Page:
Volunteer in Atlanta: Rodney BullardVolunteer in Atlanta: Ann Wilson Cramer

Illustration by Filip Peraić

Ann Wilson Cramer

Ann Cramer held her most recent birthday party at the Atlanta Community Food Bank. That tells you everything you need to know about how deeply she feels about service—more than the long list of nonprofit boards she has chaired or honors she has received or details of her almost 50 years with IBM, most of which were spent in corporate engagement. After joyously sorting cans, she, Food Bank founder Bill Bolling, and two other friends with similar birthdays shared a huge sheet cake with about 100 friends, family, and other volunteers.

Cramer developed “external programs” for IBM and helped shape the evolution of corporate social responsibility in Atlanta. She retired in 2013 and now is a senior consultant working with Coxe Curry & Associates, which helps nonprofits with fundraising.

1

Why do you feel it is important to volunteer rather than just give money?
The important part isn’t whether it’s time or money. It’s that we’re sensitive to the needs of others and give what we can. There are seasons when we have more money. There are seasons when we have more time. There are seasons when we have more influence—being on a board and serving in leadership or being on a committee and giving your ideas. You have the privilege of using your feet, hands, heart, voice—bringing whatever you have—to best influence change.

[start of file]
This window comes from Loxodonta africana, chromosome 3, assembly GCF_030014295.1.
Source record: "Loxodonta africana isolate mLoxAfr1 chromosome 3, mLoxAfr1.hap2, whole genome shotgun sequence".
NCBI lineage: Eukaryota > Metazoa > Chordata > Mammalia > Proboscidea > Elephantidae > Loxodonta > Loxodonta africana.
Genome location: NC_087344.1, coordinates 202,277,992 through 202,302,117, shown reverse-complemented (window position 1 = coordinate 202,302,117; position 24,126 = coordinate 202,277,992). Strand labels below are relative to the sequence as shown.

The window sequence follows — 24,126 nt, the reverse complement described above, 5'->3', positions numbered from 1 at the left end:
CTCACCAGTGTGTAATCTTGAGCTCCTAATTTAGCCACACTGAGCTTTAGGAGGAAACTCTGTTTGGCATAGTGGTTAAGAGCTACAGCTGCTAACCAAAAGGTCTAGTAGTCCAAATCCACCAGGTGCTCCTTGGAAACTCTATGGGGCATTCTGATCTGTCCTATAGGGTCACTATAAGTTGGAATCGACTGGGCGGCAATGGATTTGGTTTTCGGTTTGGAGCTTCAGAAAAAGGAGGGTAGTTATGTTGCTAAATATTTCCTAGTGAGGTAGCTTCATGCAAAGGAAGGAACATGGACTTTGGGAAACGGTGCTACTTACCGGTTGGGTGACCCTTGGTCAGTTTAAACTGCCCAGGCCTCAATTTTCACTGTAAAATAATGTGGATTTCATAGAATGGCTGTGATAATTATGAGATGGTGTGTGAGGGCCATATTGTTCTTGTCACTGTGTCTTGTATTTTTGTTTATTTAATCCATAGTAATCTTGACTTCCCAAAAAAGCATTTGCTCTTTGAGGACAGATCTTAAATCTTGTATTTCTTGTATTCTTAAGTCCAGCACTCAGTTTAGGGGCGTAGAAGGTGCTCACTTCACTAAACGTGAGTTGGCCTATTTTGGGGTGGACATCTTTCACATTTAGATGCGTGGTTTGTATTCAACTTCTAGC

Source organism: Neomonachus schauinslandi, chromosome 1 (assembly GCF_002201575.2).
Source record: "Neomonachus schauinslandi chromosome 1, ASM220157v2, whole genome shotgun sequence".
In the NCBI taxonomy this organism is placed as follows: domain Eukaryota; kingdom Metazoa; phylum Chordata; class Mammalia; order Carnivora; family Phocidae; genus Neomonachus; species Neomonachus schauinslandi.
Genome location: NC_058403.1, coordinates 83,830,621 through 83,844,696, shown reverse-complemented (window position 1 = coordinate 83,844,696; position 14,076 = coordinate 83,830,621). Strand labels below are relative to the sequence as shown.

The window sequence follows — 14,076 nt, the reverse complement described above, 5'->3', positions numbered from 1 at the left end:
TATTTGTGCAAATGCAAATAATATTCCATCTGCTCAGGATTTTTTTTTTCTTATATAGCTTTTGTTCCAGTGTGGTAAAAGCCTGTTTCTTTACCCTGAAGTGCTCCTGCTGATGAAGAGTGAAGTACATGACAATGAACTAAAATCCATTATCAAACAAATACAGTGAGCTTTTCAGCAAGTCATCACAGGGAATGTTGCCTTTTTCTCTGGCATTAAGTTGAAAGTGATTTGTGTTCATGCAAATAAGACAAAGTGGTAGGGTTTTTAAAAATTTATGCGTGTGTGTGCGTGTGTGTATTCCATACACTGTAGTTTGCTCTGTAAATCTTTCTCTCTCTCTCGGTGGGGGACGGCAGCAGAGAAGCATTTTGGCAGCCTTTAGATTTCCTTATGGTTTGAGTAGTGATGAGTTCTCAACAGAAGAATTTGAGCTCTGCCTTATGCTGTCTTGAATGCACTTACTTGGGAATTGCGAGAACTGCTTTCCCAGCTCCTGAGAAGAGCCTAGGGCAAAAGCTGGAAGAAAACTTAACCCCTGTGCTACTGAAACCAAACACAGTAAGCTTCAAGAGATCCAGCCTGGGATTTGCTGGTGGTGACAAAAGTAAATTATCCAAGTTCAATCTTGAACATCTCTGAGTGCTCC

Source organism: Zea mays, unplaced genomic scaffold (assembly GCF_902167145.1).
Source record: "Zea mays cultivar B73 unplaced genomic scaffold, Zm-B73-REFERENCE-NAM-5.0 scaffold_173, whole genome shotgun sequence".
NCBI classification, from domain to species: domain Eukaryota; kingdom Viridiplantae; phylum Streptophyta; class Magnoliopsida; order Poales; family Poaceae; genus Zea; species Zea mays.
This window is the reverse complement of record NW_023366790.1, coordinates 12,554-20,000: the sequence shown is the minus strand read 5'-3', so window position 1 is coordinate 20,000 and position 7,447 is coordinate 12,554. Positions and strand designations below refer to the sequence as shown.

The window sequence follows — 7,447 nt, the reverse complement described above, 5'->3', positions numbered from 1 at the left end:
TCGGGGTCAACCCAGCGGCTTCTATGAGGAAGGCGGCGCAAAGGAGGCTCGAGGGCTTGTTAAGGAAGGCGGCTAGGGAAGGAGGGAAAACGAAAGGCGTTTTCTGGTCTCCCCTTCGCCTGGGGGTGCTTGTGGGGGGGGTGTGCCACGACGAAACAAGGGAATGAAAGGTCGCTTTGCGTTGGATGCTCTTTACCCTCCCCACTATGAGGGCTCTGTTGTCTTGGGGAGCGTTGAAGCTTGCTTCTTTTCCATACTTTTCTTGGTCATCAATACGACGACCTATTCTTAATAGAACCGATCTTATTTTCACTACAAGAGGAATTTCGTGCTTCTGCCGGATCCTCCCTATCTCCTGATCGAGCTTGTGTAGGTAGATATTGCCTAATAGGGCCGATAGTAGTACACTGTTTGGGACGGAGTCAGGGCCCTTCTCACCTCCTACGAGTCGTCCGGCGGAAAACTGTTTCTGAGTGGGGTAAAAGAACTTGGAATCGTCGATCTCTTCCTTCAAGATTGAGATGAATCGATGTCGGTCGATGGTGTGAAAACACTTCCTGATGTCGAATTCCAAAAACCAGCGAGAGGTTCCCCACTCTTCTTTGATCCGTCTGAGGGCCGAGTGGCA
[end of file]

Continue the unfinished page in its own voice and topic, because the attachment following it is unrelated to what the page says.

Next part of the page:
2

When you look back on your years of service, what is one moment that especially resonates with you?
There are so many stories. [My husband,] Jeff, and I, working together with kids at Bass High School in the years of integration and going into homes to get kids to come to school. For years, I was working on the streets, [with] the hippies on Peachtree Street. I would leave my jacket on the back of my chair [at IBM] and go down and get kids who had OD’d and take them in my car to Grady. I think the most significant was when I had the privilege of chairing the Olympic Force, which was the volunteer corps for the 1996 Olympic Games.

3

What has been the most difficult or challenging experience you’ve had as you sought to help others?
One day, one of our little girls [we worked with in the neighborhood], age 13, rode on the bus with her grandmother to have her baby. That was one of those “ahas” for us that having faith wasn’t enough. You needed to give education. It’s kind of where Communities in Schools of Atlanta [a drop-out prevention organization, which Cramer cofounded] came from.

“All I’m asked to do every day is to love and find ways to create a better life for others. That’s the rent we pay for living on Earth.”

4

What do you wish people would consider before volunteering?